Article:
I think this is not the reason people are using Val{true} today. It is not for optimizing the runtime by ensuring the compiler does something smart. Rather, I am seeing it used because it ensures pre-compilation works and import time is drastically lowered. And it seems to be used in new important libraries like Symbolics.jl. Or maybe I am completely misunderstanding its purpose here?

Would not be better to ask the package maintainers why they are doing this instead of speculating on it?

Doing this for keyword arguments is a bit pointless since the types of kwargs don’t participate in method dispatch: Methods · The Julia Language

They do not participate in method dispatch, but they participate in what and how is being precompiled.

My question is not specifically about one package.

That’s kinda the point. Outside of method dispatch, the instance Val(true) , the type Val{true} and the constant true are just different values (and constant ones at that). So, especially in light of the continuing improvements in constant propagation, it really doesn’t make any difference for keyword arguments, because it’s the same thing as propagating any other value. Types are all just a value of Type .

I am not referring to the quality of the compiled code - that would indeed be the same either way. However, from what I have read on this forum, this has an effect on whether Julia decides to pre-compile your code, and how long it takes to import your package. See the TTFX thread from last week Taking TTFX seriously: Can we make common packages faster to load and use - #15 by Krastanov

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As hinted at above, if you really are obsessing about making sure as much as possible gets precompiled, then it would be better to not doing anything fancy in the kwargs and just have an internal method. In other words, let the user specify a normal value and you wrap it as a Val singleton instance:

f(x::SomeType; kw=true) = f(x, Val(kw))

function f(x::SomeType, ::Val{true}) 
    # something to definitely precompile

function f(x::SomeType, ::Val{false})
    # something to definitely precompile

You should probably do

function f(x::SomeType, ::Val{T}) where T
    ... # code that branches on T

Otherwise you probably end with a ton of code repetition or you never needed a boolean keyword.

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This (anti-)pattern makes a function, which I wrote, type-stable. What should I use as a better way?

I have a function that extract specific components from two plain vectors (state and parameters of an ODESystem-ODEProblem). The order of the components is only known after constructing the ODEProblem from the system, and I need a way to index it efficiently and conveniently by Symbols.

One version returns the plain vector and another version returns a LabelledArray to actually see the components. With a plain bool argument the result istype-unstable.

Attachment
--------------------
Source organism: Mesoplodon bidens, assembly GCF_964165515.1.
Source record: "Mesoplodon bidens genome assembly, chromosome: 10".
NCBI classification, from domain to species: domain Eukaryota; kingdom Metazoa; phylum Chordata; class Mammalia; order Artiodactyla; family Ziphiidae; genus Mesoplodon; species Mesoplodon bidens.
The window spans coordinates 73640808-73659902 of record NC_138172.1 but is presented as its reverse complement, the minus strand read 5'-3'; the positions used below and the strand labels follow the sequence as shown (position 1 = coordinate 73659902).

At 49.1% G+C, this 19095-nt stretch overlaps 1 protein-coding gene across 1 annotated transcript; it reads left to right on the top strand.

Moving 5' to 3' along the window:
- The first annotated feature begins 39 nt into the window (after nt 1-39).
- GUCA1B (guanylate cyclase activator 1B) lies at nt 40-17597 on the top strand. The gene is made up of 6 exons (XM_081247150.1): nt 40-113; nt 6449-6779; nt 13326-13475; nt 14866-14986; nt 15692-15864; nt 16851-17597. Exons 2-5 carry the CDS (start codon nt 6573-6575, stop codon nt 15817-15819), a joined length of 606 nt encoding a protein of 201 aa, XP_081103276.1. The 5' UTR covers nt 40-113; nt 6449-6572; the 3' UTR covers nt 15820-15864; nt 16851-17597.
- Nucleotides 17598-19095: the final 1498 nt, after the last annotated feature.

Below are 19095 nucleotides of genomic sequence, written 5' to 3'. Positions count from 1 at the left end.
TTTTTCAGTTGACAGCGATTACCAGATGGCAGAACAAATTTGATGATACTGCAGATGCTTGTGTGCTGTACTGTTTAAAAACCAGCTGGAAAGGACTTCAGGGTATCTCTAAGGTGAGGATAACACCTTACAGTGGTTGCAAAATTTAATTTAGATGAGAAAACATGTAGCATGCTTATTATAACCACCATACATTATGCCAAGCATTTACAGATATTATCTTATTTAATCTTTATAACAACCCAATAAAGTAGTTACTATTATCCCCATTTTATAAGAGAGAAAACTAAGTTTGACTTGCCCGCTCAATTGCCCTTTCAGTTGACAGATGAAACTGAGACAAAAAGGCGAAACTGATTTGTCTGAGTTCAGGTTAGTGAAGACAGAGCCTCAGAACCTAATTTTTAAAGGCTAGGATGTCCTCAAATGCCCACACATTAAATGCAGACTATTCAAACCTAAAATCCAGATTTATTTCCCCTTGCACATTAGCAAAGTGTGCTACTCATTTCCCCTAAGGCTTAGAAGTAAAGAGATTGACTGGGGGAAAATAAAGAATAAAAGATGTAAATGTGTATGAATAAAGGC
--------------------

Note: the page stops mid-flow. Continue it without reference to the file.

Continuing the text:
One alternative would be providing two differently named functions each returning its own result type.

Another alternative would require the use to explicitly call label_paropt himself, but he would need to pass the position-label-information (in ProblemParSetter) twice.

function get_paropt(ps::ProblemParSetter, u0::Vector, p::Vector; label::Val{LABEL}=Val(false)) where LABEL
    v = [(first(t) == :par) ? p[last(t)] : u0[last(t)] for t in ps.optinfo]
    LABEL ? label_paropt(ps,v) : v

function label_paropt(ps, popt::Vector); LArray{paroptsyms(ps)}(popt); end
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You will probably get very different answers depending on who you are asking. I am starting to lean to “restructure the code so that there are no functions of that kind”, but that could lead to severe code-duplication.

The next option is “write a ::Val{bool} ‘private’ function and then just a ::Bool ‘public’ function”, as type instability in the outer-most user-facing code probably does not matter for performance. But that fails when you are worrying about functions that users might be using in tight loops.

Which leads to "give up and use the ugly ::Val{bool}" if the above are not an option. The compiler/language is just not yet good enough for a less hacky solution.

The label::Val{LABEL}=Val(false) hints to code smells and encourages rethinking the design.

From rethinking my specific example tells, I conclude that extracting an unlabeled or a labeled subset from the parameters are really two different usages. They warrant two different functions.

function get_paropt(ps::ProblemParSetter, u0::Vector, p::Vector) 
    v = [(first(t) == :par) ? p[last(t)] : u0[last(t)] for t in ps.optinfo]

function get_paropt_labeled(ps::ProblemParSetter, u0::Vector, p::Vector) 
    v = get_paropt(ps, u0, p)